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2018 NBA Summer League Poised to Set More Fan Engagement Records

By: Stats Perform

If there’s ever a question about the NBA’s popularity consistently growing among fans, just check the numbers. Television viewership rose 29 percent from the previous year, total attendance records were shattered, and social media videos racked up over 400 million views as Boston’s Jayson Tatum and Utah’s Donovan Mitchell stormed into the league.

We’ll get to the regular-season stats in a second. The aforementioned numbers come from the 2017 NBA Summer League. Yes, you read that correctly. The offseason tournament featuring most of the incoming rookie class showcasing their talents for the first time in NBA action had millions of people tuning in on television and following on social media. Last year it was players like Tatum and Mitchell stealing the show. This year, projected top picks Deandre Ayton and Luka Doncic are expected to compete in Las Vegas.

That means the 14th annual NBA Summer League could experience more viewership records when it holds this year’s event from July 6-17. For the first time in history, all 30 NBA teams will be represented during Summer League. Over the course of 12 days, 82 games will be played in two arenas on the UNLV campus, with each NBA team playing at least five games and a maximum of eight. Three preliminary-round games are guaranteed before teams are seeded into a tournament leading up to the championship game on the final day.

Much like NBA itself – ratings averages rose 8 percent during the 2017-18 season and an all-time attendance record was set for the fourth consecutive season – Summer League has continued to grow and become an offseason showcase for the fans to catch a glimpse of future NBA stars. The NBA Summer League began in 2004 with only six teams playing a combined 13 games. In 2017, the event had 24 teams competing in a total of 67 contests, helping set plenty of records.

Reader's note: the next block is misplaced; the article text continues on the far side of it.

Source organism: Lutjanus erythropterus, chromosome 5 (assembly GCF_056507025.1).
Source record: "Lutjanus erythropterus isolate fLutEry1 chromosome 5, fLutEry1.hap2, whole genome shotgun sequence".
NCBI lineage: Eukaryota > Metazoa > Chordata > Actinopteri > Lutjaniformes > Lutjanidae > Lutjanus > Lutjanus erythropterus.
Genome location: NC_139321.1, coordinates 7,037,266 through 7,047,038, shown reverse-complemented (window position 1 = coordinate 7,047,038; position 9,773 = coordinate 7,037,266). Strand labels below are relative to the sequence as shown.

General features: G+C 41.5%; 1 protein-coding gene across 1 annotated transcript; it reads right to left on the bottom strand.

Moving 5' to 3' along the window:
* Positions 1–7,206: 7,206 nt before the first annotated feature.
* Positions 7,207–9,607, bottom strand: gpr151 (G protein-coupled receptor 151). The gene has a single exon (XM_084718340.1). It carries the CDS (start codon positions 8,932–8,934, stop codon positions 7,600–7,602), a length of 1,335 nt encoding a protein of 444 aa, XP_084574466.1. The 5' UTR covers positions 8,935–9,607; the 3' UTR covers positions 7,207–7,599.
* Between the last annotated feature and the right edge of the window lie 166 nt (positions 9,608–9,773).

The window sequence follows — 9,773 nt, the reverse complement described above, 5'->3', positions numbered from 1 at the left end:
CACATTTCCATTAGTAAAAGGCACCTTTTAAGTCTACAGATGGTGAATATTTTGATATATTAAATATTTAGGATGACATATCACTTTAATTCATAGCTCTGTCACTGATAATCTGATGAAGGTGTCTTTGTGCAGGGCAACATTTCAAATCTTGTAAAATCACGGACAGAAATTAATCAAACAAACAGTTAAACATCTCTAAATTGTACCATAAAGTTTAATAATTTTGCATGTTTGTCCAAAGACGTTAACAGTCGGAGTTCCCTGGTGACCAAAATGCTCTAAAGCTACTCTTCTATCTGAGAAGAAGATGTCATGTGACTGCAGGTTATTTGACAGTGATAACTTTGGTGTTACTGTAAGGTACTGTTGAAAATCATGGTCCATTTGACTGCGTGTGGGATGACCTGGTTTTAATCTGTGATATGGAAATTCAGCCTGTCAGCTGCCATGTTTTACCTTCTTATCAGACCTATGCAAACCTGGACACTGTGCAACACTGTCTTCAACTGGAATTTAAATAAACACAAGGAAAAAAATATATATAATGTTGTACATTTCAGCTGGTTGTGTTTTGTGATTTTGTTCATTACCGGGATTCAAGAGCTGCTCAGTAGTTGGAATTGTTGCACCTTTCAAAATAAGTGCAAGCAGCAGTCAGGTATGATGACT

Total attendance reached an all-time high of 127,843 during the 2017 NBA Summer League, including a single-game record of 17,500. Television viewership rose 29 percent from the previous year, and a record 1.1 million fans tuned into ESPN for the Los Angeles Lakers-Boston Celtics matchup, setting a record for the most-watched Summer League game in history.

Fans paid close attention on the go, too. According to the NBA, the league registered 436 million views on its videos across all social media platforms, a number that marked a 37 percent increase from the 2016 Summer League. With more teams participating, more games being played and more future stars to follow, 2018 is bound to set more records.

STATS will be there tracking all action for the first time. STATS will collect live, in-game statistics and updates during each game and distribute the information via its industry-leading data feeds. Digital media outlets now will be able to send up-to-the-second updates to the NBA’s millions of fans through customizable delivery methods on mobile devices. Fans also remain engaged leading into the following day’s matchups with updated standings, team and player statistics, and much more.

The Lakers took home last year’s title led by Summer League MVP Lonzo Ball and Kyle Kuzma, whose 30 points and 10 rebounds in the championship game were part of the beginning of what would be an unexpectedly stellar rookie NBA season. Tatum and Mitchell also shined during the 2017 Summer League before helping their respective teams make deep playoff runs as two of the league’s top rookies.

Following the NBA draft of June 21, this year’s attractions expect to include Ayton and the teenage European Doncic, who likely will be the top two picks in June’s NBA Draft. Other likely lottery picks like Jaren Jackson Jr. and Trae Young, who led the nation in scoring as a freshman at Oklahoma, also are expected to participate in Las Vegas. STATS will be collecting and delivering data on every possession for the star-studded tournament.